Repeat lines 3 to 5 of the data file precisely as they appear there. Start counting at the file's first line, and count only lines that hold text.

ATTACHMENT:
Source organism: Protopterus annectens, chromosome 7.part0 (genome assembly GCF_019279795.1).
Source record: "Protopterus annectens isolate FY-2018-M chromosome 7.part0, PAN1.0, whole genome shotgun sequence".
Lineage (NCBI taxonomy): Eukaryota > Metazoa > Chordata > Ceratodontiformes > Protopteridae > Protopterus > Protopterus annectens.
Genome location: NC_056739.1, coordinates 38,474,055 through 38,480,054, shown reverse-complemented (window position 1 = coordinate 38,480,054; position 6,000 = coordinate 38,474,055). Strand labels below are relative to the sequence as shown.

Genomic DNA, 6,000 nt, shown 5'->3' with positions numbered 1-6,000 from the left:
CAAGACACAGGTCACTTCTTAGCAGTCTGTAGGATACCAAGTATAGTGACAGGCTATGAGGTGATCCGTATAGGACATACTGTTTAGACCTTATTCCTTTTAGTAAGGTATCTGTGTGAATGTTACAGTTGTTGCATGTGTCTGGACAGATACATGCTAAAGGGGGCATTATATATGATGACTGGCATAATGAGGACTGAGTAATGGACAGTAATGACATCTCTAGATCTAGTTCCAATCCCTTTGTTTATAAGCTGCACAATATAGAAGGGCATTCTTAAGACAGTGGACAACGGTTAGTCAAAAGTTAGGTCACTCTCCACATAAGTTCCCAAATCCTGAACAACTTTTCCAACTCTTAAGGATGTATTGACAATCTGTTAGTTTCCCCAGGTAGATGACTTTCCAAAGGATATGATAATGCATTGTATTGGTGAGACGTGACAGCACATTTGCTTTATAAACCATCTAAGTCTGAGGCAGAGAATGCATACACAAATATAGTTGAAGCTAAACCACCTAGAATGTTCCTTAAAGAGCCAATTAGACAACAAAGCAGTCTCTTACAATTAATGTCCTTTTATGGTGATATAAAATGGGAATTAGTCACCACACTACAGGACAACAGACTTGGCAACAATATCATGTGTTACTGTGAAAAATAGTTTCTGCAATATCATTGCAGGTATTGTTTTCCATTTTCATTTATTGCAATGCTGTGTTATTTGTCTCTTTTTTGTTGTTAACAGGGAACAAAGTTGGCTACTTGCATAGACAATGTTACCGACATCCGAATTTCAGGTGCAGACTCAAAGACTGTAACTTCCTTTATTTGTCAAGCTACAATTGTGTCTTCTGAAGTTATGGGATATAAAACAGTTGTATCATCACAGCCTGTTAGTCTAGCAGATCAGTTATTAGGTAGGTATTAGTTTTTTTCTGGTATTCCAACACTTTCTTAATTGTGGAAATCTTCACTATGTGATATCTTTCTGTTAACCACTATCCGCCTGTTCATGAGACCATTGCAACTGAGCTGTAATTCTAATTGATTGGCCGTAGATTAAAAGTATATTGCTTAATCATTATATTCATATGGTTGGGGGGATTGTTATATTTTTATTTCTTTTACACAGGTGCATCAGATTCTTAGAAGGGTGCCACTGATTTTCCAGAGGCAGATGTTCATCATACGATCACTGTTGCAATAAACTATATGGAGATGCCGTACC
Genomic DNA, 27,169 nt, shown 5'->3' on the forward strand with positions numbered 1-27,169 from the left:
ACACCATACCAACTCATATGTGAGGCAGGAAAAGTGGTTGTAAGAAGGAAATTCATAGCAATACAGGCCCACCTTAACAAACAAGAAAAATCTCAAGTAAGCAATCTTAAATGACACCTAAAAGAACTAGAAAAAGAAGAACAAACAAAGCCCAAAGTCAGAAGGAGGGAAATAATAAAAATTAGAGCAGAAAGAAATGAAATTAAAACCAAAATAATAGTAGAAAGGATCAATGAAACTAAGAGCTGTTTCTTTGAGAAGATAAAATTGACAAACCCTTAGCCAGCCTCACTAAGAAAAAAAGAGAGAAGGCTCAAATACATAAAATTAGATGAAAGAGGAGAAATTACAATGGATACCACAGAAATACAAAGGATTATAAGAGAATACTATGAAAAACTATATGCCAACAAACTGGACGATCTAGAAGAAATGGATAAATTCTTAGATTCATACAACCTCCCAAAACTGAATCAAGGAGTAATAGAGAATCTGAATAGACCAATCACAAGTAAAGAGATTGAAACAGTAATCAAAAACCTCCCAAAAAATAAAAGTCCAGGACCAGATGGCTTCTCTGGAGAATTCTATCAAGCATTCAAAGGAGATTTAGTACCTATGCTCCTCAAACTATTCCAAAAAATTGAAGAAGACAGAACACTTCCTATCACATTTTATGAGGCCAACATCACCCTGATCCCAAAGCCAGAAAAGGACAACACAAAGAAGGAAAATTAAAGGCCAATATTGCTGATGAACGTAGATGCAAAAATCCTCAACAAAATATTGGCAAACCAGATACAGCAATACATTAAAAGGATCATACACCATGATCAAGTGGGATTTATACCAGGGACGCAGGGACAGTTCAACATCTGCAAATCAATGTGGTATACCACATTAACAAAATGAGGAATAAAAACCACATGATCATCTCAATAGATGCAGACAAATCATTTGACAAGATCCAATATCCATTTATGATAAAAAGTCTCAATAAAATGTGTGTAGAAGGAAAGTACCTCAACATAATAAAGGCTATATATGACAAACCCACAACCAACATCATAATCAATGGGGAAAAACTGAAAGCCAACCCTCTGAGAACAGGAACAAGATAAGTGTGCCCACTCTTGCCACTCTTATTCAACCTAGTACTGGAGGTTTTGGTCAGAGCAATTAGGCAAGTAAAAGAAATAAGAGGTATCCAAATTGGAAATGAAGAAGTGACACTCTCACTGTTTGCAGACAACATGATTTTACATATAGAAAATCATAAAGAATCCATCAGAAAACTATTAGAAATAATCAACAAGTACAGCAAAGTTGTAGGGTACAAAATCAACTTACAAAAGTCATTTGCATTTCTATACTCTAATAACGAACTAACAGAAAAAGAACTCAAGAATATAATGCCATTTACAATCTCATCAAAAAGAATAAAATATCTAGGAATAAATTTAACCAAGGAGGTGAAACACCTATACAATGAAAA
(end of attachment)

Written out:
Lineage (NCBI taxonomy): Eukaryota > Metazoa > Chordata > Ceratodontiformes > Protopteridae > Protopterus > Protopterus annectens.
Genome location: NC_056739.1, coordinates 38,474,055 through 38,480,054, shown reverse-complemented (window position 1 = coordinate 38,480,054; position 6,000 = coordinate 38,474,055). Strand labels below are relative to the sequence as shown.

Genomic DNA, 6,000 nt, shown 5'->3' with positions numbered 1-6,000 from the left: